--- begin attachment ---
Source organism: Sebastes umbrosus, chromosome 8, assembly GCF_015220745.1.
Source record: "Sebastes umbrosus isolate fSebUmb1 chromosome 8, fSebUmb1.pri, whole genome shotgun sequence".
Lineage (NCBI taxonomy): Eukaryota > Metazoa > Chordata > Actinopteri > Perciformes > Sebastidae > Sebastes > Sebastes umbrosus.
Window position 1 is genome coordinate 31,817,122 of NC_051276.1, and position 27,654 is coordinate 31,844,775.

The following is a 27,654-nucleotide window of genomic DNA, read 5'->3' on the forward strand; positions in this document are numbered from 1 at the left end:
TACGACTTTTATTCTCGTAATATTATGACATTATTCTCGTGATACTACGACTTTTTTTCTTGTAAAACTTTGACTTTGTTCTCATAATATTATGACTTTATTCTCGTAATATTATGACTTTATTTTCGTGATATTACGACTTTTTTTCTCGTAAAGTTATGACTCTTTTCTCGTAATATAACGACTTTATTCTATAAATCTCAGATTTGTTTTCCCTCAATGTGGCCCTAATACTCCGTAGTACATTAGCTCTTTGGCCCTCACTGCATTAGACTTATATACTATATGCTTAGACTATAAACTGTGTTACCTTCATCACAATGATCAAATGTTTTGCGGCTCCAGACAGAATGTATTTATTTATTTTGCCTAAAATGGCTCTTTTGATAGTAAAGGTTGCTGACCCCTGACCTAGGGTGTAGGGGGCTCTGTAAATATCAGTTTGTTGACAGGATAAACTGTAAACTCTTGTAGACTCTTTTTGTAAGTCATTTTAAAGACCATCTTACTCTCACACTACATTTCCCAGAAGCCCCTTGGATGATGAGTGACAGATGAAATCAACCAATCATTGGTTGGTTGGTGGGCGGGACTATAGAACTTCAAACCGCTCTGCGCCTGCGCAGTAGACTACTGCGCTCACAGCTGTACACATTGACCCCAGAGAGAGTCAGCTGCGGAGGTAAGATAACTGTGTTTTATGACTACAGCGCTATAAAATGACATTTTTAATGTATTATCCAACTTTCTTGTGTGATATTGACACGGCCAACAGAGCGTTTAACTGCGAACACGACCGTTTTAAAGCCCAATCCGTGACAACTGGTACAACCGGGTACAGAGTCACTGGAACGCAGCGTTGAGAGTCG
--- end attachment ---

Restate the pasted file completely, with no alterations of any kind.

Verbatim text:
Source organism: Sebastes umbrosus, chromosome 8, assembly GCF_015220745.1.
Source record: "Sebastes umbrosus isolate fSebUmb1 chromosome 8, fSebUmb1.pri, whole genome shotgun sequence".
Lineage (NCBI taxonomy): Eukaryota > Metazoa > Chordata > Actinopteri > Perciformes > Sebastidae > Sebastes > Sebastes umbrosus.
Window position 1 is genome coordinate 31,817,122 of NC_051276.1, and position 27,654 is coordinate 31,844,775.

The following is a 27,654-nucleotide window of genomic DNA, read 5'->3' on the forward strand; positions in this document are numbered from 1 at the left end:
TACGACTTTTATTCTCGTAATATTATGACATTATTCTCGTGATACTACGACTTTTTTTCTTGTAAAACTTTGACTTTGTTCTCATAATATTATGACTTTATTCTCGTAATATTATGACTTTATTTTCGTGATATTACGACTTTTTTTCTCGTAAAGTTATGACTCTTTTCTCGTAATATAACGACTTTATTCTATAAATCTCAGATTTGTTTTCCCTCAATGTGGCCCTAATACTCCGTAGTACATTAGCTCTTTGGCCCTCACTGCATTAGACTTATATACTATATGCTTAGACTATAAACTGTGTTACCTTCATCACAATGATCAAATGTTTTGCGGCTCCAGACAGAATGTATTTATTTATTTTGCCTAAAATGGCTCTTTTGATAGTAAAGGTTGCTGACCCCTGACCTAGGGTGTAGGGGGCTCTGTAAATATCAGTTTGTTGACAGGATAAACTGTAAACTCTTGTAGACTCTTTTTGTAAGTCATTTTAAAGACCATCTTACTCTCACACTACATTTCCCAGAAGCCCCTTGGATGATGAGTGACAGATGAAATCAACCAATCATTGGTTGGTTGGTGGGCGGGACTATAGAACTTCAAACCGCTCTGCGCCTGCGCAGTAGACTACTGCGCTCACAGCTGTACACATTGACCCCAGAGAGAGTCAGCTGCGGAGGTAAGATAACTGTGTTTTATGACTACAGCGCTATAAAATGACATTTTTAATGTATTATCCAACTTTCTTGTGTGATATTGACACGGCCAACAGAGCGTTTAACTGCGAACACGACCGTTTTAAAGCCCAATCCGTGACAACTGGTACAACCGGGTACAGAGTCACTGGAACGCAGCGTTGAGAGTCG